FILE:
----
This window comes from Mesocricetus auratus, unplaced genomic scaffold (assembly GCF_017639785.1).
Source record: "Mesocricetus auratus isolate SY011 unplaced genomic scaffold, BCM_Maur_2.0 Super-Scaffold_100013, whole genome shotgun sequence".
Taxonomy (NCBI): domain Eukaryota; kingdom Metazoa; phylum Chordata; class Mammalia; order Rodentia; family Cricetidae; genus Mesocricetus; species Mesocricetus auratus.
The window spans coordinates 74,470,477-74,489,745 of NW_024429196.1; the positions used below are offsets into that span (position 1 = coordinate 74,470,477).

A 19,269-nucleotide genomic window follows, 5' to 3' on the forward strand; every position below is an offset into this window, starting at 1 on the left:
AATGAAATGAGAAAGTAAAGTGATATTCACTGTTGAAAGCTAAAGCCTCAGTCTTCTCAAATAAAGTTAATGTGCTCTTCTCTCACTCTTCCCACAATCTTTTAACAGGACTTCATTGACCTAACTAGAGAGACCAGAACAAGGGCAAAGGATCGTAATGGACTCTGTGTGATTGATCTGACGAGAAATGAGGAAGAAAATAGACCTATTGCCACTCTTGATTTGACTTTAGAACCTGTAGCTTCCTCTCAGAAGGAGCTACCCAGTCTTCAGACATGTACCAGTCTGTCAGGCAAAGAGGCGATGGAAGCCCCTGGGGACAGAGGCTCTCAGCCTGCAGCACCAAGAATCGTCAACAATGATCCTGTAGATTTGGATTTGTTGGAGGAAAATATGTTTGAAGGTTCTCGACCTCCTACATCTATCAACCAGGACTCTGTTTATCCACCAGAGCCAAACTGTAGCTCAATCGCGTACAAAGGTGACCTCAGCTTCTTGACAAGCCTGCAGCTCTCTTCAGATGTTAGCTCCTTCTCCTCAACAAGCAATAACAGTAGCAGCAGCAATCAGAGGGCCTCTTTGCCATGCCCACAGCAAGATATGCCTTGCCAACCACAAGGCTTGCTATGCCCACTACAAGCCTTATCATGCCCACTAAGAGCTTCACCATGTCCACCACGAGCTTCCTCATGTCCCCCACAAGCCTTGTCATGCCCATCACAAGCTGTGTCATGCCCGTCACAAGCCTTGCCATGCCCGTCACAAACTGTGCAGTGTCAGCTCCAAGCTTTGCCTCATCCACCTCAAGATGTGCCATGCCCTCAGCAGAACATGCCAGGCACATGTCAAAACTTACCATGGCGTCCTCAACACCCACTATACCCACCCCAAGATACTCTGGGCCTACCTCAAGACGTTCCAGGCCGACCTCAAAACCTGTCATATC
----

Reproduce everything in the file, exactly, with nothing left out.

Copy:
This window comes from Mesocricetus auratus, unplaced genomic scaffold (assembly GCF_017639785.1).
Source record: "Mesocricetus auratus isolate SY011 unplaced genomic scaffold, BCM_Maur_2.0 Super-Scaffold_100013, whole genome shotgun sequence".
Taxonomy (NCBI): domain Eukaryota; kingdom Metazoa; phylum Chordata; class Mammalia; order Rodentia; family Cricetidae; genus Mesocricetus; species Mesocricetus auratus.
The window spans coordinates 74,470,477-74,489,745 of NW_024429196.1; the positions used below are offsets into that span (position 1 = coordinate 74,470,477).

A 19,269-nucleotide genomic window follows, 5' to 3' on the forward strand; every position below is an offset into this window, starting at 1 on the left:
AATGAAATGAGAAAGTAAAGTGATATTCACTGTTGAAAGCTAAAGCCTCAGTCTTCTCAAATAAAGTTAATGTGCTCTTCTCTCACTCTTCCCACAATCTTTTAACAGGACTTCATTGACCTAACTAGAGAGACCAGAACAAGGGCAAAGGATCGTAATGGACTCTGTGTGATTGATCTGACGAGAAATGAGGAAGAAAATAGACCTATTGCCACTCTTGATTTGACTTTAGAACCTGTAGCTTCCTCTCAGAAGGAGCTACCCAGTCTTCAGACATGTACCAGTCTGTCAGGCAAAGAGGCGATGGAAGCCCCTGGGGACAGAGGCTCTCAGCCTGCAGCACCAAGAATCGTCAACAATGATCCTGTAGATTTGGATTTGTTGGAGGAAAATATGTTTGAAGGTTCTCGACCTCCTACATCTATCAACCAGGACTCTGTTTATCCACCAGAGCCAAACTGTAGCTCAATCGCGTACAAAGGTGACCTCAGCTTCTTGACAAGCCTGCAGCTCTCTTCAGATGTTAGCTCCTTCTCCTCAACAAGCAATAACAGTAGCAGCAGCAATCAGAGGGCCTCTTTGCCATGCCCACAGCAAGATATGCCTTGCCAACCACAAGGCTTGCTATGCCCACTACAAGCCTTATCATGCCCACTAAGAGCTTCACCATGTCCACCACGAGCTTCCTCATGTCCCCCACAAGCCTTGTCATGCCCATCACAAGCTGTGTCATGCCCGTCACAAGCCTTGCCATGCCCGTCACAAACTGTGCAGTGTCAGCTCCAAGCTTTGCCTCATCCACCTCAAGATGTGCCATGCCCTCAGCAGAACATGCCAGGCACATGTCAAAACTTACCATGGCGTCCTCAACACCCACTATACCCACCCCAAGATACTCTGGGCCTACCTCAAGACGTTCCAGGCCGACCTCAAAACCTGTCATATC